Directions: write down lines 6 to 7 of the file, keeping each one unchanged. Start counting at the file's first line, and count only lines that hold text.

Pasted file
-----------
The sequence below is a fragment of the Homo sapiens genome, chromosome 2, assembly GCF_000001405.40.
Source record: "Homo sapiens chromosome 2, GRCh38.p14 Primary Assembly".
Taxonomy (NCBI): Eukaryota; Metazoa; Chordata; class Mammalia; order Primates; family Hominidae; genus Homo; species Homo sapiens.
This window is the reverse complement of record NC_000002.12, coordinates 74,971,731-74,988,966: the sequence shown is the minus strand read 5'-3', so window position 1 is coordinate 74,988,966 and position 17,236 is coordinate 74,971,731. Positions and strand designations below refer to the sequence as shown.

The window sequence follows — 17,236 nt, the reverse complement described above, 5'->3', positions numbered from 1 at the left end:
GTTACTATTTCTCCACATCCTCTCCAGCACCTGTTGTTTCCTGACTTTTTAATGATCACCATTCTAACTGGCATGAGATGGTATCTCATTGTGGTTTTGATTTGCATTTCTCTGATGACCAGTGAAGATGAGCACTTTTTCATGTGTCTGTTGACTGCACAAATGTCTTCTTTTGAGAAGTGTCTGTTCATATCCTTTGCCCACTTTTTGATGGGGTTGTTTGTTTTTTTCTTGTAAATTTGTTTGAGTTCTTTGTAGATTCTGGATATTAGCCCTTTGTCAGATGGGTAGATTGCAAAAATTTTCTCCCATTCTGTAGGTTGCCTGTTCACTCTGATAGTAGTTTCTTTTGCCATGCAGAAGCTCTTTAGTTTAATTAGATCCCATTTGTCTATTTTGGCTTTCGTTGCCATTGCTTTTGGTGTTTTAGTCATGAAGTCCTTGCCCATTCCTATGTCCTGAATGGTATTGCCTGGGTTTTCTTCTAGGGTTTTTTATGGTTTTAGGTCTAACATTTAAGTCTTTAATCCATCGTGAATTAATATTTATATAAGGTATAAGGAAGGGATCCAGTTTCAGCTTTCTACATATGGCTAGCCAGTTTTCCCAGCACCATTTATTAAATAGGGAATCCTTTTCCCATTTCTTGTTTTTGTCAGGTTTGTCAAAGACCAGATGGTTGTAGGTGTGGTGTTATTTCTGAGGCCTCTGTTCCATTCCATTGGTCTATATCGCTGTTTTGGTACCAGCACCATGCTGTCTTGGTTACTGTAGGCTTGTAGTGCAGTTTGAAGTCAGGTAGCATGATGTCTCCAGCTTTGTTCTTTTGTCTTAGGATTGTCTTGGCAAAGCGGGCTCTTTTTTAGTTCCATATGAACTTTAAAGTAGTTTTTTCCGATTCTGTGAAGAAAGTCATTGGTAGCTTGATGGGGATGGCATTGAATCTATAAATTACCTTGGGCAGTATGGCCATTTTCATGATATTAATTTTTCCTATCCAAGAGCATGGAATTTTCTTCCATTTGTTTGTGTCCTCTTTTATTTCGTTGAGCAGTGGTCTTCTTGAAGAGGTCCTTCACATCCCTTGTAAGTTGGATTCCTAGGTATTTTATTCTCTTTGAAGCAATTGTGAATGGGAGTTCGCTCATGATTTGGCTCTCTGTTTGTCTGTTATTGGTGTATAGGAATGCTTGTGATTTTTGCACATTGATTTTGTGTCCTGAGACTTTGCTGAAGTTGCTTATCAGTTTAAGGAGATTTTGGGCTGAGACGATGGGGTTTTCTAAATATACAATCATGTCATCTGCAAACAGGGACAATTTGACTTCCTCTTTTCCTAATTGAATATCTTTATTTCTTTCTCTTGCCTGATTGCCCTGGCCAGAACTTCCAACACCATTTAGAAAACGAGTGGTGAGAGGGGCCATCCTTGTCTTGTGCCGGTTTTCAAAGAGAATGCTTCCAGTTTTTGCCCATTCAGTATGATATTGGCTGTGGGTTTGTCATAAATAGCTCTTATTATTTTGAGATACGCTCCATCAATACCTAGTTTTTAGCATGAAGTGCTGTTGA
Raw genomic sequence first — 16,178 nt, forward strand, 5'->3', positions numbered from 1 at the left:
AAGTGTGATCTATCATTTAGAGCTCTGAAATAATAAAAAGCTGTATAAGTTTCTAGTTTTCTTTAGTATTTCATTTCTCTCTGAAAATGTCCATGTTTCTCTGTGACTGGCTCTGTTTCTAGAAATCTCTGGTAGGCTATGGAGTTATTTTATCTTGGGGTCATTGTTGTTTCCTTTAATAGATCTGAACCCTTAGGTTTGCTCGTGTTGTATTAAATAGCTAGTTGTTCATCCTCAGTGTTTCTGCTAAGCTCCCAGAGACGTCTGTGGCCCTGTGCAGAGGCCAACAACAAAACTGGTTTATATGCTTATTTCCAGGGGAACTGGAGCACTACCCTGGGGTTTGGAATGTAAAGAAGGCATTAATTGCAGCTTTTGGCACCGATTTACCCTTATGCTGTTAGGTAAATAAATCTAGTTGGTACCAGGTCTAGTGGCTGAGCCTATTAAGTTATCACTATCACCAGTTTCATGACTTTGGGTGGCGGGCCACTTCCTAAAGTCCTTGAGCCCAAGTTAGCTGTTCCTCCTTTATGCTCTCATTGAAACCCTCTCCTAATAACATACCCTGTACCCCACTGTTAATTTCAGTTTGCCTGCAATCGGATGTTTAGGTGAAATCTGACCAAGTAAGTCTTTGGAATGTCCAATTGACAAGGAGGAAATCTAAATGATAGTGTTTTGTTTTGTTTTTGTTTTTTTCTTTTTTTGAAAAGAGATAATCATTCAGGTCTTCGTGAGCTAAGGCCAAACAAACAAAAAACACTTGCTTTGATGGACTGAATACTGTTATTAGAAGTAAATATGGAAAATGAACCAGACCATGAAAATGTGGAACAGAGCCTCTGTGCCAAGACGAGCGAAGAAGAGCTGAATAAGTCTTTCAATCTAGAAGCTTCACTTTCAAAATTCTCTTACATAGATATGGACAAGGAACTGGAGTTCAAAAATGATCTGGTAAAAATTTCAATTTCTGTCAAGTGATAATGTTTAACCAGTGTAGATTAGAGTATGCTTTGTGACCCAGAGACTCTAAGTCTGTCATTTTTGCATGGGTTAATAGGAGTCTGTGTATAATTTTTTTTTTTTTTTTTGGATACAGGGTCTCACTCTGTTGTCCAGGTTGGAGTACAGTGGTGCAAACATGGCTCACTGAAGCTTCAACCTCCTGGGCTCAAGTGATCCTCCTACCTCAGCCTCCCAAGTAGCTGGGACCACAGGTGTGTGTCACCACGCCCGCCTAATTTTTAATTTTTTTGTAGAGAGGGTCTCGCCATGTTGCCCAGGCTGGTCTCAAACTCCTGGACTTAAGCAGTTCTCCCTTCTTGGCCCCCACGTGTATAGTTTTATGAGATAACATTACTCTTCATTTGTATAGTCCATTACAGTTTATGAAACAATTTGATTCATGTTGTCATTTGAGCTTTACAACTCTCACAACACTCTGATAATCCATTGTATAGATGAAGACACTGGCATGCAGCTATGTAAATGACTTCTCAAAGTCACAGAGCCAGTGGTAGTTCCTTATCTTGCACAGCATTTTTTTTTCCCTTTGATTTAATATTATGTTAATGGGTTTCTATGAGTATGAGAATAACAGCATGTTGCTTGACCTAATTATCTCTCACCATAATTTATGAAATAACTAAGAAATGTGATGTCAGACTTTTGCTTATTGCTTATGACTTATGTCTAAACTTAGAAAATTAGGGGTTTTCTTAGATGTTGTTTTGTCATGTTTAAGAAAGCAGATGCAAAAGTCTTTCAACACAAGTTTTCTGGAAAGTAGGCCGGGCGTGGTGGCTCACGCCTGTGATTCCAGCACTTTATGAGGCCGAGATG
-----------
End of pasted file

GTTACTATTTCTCCACATCCTCTCCAGCACCTGTTGTTTCCTGACTTTTTAATGATCACCATTCTAACTGGCATGAGATGGTATCTCATTGTGGTTTTGATTTGCATTTCTCTGATGACCAGTGAAGATGAGCACTTTTTCATGTGTCTGTTGACTGCACAAATGTCTTCTTTTGAGAAGTGTCTGTTCATATCCTTTGCCCACTTTTTGATGGGGTTGTTTGTTTTTTTCTTGTAAATTTGTTTGAGTTCTTTGTAGATTCTGGATATTAGCCCTTTGTCAGATGGGTAGATTGCAAAAATTTTCTCCCATTCTGTAGGTTGCCTGTTCACTCTGATAGTAGTTTCTTTTGCCATGCAGAAGCTCTTTAGTTTAATTAGATCCCATTTGTCTATTTTGGCTTTCGTTGCCATTGCTTTTGGTGTTTTAGTCATGAAGTCCTTGCCCATTCCTATGTCCTGAATGGTATTGCCTGGGTTTTCTTCTAGGGTTTTTTATGGTTTTAGGTCTAACATTTAAGTCTTTAATCCATCGTGAATTAATATTTATATAAGGTATAAGGAAGGGATCCAGTTTCAGCTTTCTACATATGGCTAGCCAGTTTTCCCAGCACCATTTATTAAATAGGGAATCCTTTTCCCATTTCTTGTTTTTGTCAGGTTTGTCAAAGACCAGATGGTTGTAGGTGTGGTGTTATTTCTGAGGCCTCTGTTCCATTCCATTGGTCTATATCGCTGTTTTGGTACCAGCACCATGCTGTCTTGGTTACTGTAGGCTTGTAGTGCAGTTTGAAGTCAGGTAGCATGATGTCTCCAGCTTTGTTCTTTTGTCTTAGGATTGTCTTGGCAAAGCGGGCTCTTTTTTAGTTCCATATGAACTTTAAAGTAGTTTTTTCCGATTCTGTGAAGAAAGTCATTGGTAGCTTGATGGGGATGGCATTGAATCTATAAATTACCTTGGGCAGTATGGCCATTTTCATGATATTAATTTTTCCTATCCAAGAGCATGGAATTTTCTTCCATTTGTTTGTGTCCTCTTTTATTTCGTTGAGCAGTGGTCTTCTTGAAGAGGTCCTTCACATCCCTTGTAAGTTGGATTCCTAGGTATTTTATTCTCTTTGAAGCAATTGTGAATGGGAGTTCGCTCATGATTTGGCTCTCTGTTTGTCTGTTATTGGTGTATAGGAATGCTTGTGATTTTTGCACATTGATTTTGTGTCCTGAGACTTTGCTGAAGTTGCTTATCAGTTTAAGGAGATTTTGGGCTGAGACGATGGGGTTTTCTAAATATACAATCATGTCATCTGCAAACAGGGACAATTTGACTTCCTCTTTTCCTAATTGAATATCTTTATTTCTTTCTCTTGCCTGATTGCCCTGGCCAGAACTTCCAACACCATTTAGAAAACGAGTGGTGAGAGGGGCCATCCTTGTCTTGTGCCGGTTTTCAAAGAGAATGCTTCCAGTTTTTGCCCATTCAGTATGATATTGGCTGTGGGTTTGTCATAAATAGCTCTTATTATTTTGAGATACGCTCCATCAATACCTAGTTTTTAGCATGAAGTGCTGTTGA
Raw genomic sequence first — 16,178 nt, forward strand, 5'->3', positions numbered from 1 at the left: